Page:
Death and Salvation on the
In twenty years of exploration along the fabled California sea, I encounter ecological devastation, lawless Slab City, zany prophets, burrow-dwellers, and at last, a bold hope for salvation.
ounded sea creatures abound on the seashore of the Salton Sea, this massive lake in California's border region with Mexico. The head of a seagull, still bleeding. But what happened to the rest of it? A very large spinal bone---a cow? But why here? A television set, sitting in the shallow Salton Sea. And beyond, a half submerged construction crane. In this drawn-out milky dusk, the brown-green water laps the shore in the consistency of eggnog.
Touring the Salton Sea in 2002
The shore itself is made of the bones of fish. The crunch and the stink, that's from when all the fish die. The birds die too, in unusual ways. The Salton Sea is one big environmental catastrophe. And I'm on my way to the source. No rush though. I'm on vacation.
Among the filth and, to be honest, this visual terror, wade a number of spectacular birds.
California has lost over ninety-percent of its wetlands to development. This development would have meant that the vast array of bird species, in their Pacific flyway from Canada, Alaska and the Bering Sea to Mexico, Central America and beyond, would lose essential rest stops on their annual migration south.
But the 1905 accident that refilled this then-dried-out lake has become a savior for the migrating birds of the west coast---a last-minute salvation for one of the world's great migratory routes. The Salton Sea has hosted 380 different bird species. That's nearly half the nesting species of the United States.
The problem with the Salton Sea is that it kills what it saves.
Everyday you see dead animals all along the seashore. But some years, these die-offs – birds, fish, whatever, occur in the thousands and millions. Something – many things actually, are quite wrong with the Salton Sea.
Before all this, and by the 1920’s, the Salton Sea had become a Californian tropical destination. It was almost as popular as Yosemite National Park: boaters, vacationers, fishermen, swinging celebrities. But the sea was being poisoned, and by the 1960’s, the smell alone was enough to warrant a gradual exodus.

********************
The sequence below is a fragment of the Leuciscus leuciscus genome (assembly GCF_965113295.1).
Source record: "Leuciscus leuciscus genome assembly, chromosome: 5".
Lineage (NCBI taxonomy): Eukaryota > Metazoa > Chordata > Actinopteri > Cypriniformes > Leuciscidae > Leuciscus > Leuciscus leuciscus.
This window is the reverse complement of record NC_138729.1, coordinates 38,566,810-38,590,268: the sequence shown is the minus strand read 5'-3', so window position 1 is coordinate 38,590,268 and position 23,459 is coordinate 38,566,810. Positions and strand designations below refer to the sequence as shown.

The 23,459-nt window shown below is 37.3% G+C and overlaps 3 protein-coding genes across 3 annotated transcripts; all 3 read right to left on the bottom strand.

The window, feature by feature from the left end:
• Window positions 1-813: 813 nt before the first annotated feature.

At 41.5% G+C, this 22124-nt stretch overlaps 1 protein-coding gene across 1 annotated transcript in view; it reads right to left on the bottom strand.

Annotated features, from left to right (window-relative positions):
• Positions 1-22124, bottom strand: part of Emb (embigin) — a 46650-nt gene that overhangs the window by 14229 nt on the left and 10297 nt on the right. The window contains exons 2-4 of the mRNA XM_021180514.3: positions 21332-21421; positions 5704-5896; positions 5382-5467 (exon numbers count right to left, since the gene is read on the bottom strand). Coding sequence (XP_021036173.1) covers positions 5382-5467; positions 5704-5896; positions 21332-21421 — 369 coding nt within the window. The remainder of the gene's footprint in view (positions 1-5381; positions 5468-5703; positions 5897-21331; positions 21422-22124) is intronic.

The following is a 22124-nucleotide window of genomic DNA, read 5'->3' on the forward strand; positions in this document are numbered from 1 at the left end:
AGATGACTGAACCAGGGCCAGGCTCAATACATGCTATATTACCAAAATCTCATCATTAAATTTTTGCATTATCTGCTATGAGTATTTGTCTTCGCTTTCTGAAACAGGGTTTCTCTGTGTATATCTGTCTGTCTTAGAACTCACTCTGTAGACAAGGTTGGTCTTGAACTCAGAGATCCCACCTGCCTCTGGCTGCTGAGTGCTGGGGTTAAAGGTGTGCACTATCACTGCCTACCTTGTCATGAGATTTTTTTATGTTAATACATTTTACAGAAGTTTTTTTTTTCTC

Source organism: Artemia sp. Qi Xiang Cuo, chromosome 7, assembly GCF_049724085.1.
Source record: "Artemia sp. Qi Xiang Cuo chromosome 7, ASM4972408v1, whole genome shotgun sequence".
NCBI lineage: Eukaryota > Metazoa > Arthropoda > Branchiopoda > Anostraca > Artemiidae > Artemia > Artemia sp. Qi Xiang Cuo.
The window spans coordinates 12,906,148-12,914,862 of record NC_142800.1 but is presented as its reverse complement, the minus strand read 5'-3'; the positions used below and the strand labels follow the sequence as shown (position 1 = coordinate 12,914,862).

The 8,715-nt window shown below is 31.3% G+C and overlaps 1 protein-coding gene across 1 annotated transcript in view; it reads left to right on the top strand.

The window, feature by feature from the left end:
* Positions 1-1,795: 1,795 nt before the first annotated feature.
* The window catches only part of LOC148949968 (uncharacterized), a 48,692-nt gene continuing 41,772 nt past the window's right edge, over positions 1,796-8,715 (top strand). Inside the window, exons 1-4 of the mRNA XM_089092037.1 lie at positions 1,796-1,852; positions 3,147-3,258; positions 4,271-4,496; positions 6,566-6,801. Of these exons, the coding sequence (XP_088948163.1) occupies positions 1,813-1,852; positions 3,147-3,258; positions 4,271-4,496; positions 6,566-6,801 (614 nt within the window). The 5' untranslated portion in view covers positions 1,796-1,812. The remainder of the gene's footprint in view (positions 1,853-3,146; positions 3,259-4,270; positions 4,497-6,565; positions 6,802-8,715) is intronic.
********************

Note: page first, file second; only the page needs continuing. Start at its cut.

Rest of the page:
A few have remained in coastline towns that resemble the realms of ghosts. Broken down and faded neon signs, nautical-themed bars that open early in the morning. This humanity, more than the wading birds along the shore, color the Salton Sea and give it its peculiar gestalt.
Leonard Knight and Salvation Mountain
drive past Calipatria, into Niland, and beyond the trailers and the power plant and that couple sharing a cigarette under the unfinished hall on Main Street. I drive into the open desert, to the place called the Slabs, and onto the bit of land where Leonard Knight has been squatting for the past twenty years.
Leonard Knight, accused of many things.
A Christian fraud, a freak, a lunatic, and a one-man environmental catastrophe. In a way, he is all of these, but in a good way. Leonard is seventy-three years old, and hails originally from Vermont.
He did all sorts of things in his younger life. He taught guitar, he welded. He went off to serve in the Korean war. He came out to the Salton Sea twenty years ago, and started painting a mountain: Jesus, I’m a Sinner, Please Come Upon My Body and Into My Heart.
That mountain is really just a clay hill, but as a canvas, it’s size is overwhelming.
Leonard began painting Salvation Mountain one day when it was 118 degrees in the fierce Salton Sea summer sun. It was terribly hot, and Leonard was just planning on staying in the area for a few days. Instead of leaving after painting his messages of God, he decided to stay and paint forever.
I bring Leonard a Cactus Cooler, and we sit in the sun talking stories. His painted world—God is Love—expands each year into new creative directions. It's not just a painted mountain anymore, but also an elaborate system of caves made of hay and adobe, and Tatooine-style huts built into the mountain, each a shrine to Jesus, and to Leonard's own salvation.
Leonard shows me the eroded clay on the butte. "This is the best clay in the country," he says, throwing it into a wheelbarrow of water and hay. "And adobe is the best construction material in the world."
e kicks with his foot onto one of his own creations. "Indestructible."